The proliferation of documentaries on streaming services makes it difficult to decide on what to observe. Every month, we’ll select three nonfiction movies — classics, missed recent docs and more — that can reward your time.
‘Grey Gardens’ (1976)
Why “Grey Gardens,” certainly one of the best-known and most-parodied documentaries from the “direct cinema” pioneers Albert and David Maysles? Partly it’s because several more offbeat Maysles selections — like “Showman,” a portrait of the producer Joseph E. Levine, or “In Transit,” an Amtrak odyssey that turned out to be Albert’s final film — aren’t available to stream. (Someone get on that!) And partly it’s because arguments in regards to the potential cinematic exploitation of Kennedy-adjacent figures are raging again, due to the movie version of “Blonde.”
Funny, sad and intensely voyeuristic, “Grey Gardens” is eternally able to starting a great fight in regards to the relationship between documentarian and subject. The Maysles, who share directing credit with Ellen Hovde and Muffie Meyer, enter the private world of Big and Little Edie Beale, a mother and daughter who’re relatives of Jackie Kennedy. They live together in seclusion at an ocean-view East Hampton estate whose upkeep leaves much to be desired. You won’t meet a less self-conscious onscreen pair, whether it’s Big Edie eating ice cream straight from the container in her cluttered bed or Little Edie expounding on her bizarre wardrobe decisions. They argue in regards to the spinster 56-year-old Little Edie’s former marriage prospects. Little Edie implies that her mother is keeping her from a more fulfilling life in the town. “Raccoons and cats turn out to be somewhat bit boring,” she says. “I mean, for too long a time.”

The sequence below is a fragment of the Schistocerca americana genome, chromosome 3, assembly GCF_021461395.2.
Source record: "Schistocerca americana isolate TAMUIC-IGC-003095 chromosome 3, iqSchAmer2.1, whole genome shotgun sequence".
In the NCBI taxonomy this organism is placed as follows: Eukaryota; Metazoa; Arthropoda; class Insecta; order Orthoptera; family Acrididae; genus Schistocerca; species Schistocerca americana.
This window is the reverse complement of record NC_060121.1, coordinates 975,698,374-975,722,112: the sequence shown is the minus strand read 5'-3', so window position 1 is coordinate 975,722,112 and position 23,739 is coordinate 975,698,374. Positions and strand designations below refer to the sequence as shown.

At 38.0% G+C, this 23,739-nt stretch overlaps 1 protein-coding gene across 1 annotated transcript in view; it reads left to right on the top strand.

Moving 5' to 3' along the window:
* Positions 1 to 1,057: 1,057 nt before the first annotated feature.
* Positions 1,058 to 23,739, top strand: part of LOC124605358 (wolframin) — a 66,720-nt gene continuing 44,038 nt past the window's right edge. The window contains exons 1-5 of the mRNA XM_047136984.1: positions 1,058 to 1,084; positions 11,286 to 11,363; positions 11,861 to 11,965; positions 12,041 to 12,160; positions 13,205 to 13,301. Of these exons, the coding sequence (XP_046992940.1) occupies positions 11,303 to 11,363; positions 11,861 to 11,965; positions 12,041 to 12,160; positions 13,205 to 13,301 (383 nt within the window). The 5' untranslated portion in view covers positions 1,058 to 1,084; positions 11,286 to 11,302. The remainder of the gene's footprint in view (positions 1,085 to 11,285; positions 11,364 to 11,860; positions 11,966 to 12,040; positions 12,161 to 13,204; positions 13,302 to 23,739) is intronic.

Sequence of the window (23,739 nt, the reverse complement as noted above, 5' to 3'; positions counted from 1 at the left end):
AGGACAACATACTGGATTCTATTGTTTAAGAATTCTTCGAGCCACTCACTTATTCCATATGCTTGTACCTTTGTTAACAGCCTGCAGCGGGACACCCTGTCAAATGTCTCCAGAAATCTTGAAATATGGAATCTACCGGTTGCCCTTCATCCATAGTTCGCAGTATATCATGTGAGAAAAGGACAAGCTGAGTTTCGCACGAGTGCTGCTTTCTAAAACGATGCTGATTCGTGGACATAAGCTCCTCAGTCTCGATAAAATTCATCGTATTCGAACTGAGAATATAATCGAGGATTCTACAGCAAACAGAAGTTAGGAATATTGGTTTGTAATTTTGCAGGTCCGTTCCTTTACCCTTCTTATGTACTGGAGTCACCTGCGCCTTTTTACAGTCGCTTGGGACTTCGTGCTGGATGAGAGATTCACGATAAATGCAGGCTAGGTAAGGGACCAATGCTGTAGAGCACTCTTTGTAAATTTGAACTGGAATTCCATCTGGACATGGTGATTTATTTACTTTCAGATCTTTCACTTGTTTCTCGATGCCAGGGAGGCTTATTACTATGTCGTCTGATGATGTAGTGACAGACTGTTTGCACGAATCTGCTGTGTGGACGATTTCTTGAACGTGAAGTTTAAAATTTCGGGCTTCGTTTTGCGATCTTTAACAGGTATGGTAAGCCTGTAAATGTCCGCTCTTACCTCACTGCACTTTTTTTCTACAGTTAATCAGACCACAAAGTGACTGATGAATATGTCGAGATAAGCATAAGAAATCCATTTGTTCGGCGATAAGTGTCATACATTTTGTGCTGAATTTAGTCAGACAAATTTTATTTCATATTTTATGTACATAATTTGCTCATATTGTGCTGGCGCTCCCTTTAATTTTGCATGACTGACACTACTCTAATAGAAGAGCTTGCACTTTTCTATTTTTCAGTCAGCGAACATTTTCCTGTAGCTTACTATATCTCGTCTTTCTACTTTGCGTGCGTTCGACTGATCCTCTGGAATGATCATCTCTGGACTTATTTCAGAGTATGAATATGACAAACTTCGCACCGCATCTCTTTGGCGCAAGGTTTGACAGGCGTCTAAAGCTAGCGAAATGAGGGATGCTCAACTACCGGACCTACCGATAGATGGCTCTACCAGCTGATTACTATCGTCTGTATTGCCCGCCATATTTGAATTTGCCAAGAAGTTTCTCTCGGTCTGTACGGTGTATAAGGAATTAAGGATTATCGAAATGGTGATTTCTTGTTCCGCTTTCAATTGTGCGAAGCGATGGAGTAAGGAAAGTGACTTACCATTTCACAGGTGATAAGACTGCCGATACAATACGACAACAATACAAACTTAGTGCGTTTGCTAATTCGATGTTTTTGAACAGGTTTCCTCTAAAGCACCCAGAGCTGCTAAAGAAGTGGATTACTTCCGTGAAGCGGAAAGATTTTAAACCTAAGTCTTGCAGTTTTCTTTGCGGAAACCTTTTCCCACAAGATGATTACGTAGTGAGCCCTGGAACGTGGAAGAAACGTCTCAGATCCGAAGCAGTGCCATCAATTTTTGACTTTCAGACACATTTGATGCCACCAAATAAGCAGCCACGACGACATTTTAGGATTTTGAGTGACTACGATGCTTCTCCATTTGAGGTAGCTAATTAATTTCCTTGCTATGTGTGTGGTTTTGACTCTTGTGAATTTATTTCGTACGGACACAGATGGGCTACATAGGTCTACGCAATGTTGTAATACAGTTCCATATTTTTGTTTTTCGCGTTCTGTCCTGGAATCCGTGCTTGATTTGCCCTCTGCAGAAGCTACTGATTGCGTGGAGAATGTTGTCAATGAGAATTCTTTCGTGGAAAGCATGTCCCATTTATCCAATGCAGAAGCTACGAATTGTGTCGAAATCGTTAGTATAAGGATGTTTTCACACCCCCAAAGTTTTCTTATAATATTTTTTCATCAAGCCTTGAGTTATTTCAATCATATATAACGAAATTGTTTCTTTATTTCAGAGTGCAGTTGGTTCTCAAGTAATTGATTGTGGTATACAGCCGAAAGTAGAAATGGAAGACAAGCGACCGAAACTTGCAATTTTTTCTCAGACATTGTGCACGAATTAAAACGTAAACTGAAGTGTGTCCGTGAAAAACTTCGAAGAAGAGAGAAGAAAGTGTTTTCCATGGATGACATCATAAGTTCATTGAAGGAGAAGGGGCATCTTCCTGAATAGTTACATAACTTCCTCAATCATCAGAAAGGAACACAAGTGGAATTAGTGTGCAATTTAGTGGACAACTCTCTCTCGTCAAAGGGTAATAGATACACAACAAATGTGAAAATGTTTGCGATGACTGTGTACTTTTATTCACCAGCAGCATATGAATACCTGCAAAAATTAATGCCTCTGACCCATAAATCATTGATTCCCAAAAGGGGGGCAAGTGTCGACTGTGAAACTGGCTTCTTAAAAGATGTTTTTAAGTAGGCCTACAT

Still, Big and Little Edie will not be thus far gone of their folie à deux that they’re unaware of the Maysles brothers’ presence, they usually even interact with the filmmakers at times. On this mode of documentary, there may be at all times the query of how much the camera influences behavior; definitely there’s a performative element to how the Beales comport themselves (and sing) for his or her audience, even in the event that they seem utterly oblivious to how they arrive off. If you could have a camera and shoot Little Edie emptying a bag of Wonder Bread to feed the attic’s animal population, perhaps it’s time for an intervention. Or perhaps not, since it’s documentary gold.
‘What You Gonna Do When the World’s on Fire?’ (2019)
Judy Hill, the proprietor of the Ooh Poo Pah Doo Bar within the Treme neighborhood of Recent Orleans, grapples with having to shut down the beloved institution she began with pennies. A teen, Ronaldo, teaches Titus, his younger half brother, learn how to fight, within the spirit of keeping him out of trouble, at the same time as their mother worries that Ronaldo is prone to happening a troubled path himself. Members of the Recent Black Panther Party for Self-Defense knock on doors in Jackson, Miss., as a part of what the group’s chairwoman, Krystal Muhammad, calls a “people’s investigation”; they don’t trust what they’re hearing from law enforcement in regards to the killing of Jeremy Jackson, an African American man who was decapitated, in what the film’s subjects strongly suspect was a racially motivated murder. Lastly, Kevin Goodman, a chief with the Mardi Gras Indians, prepares for festivities.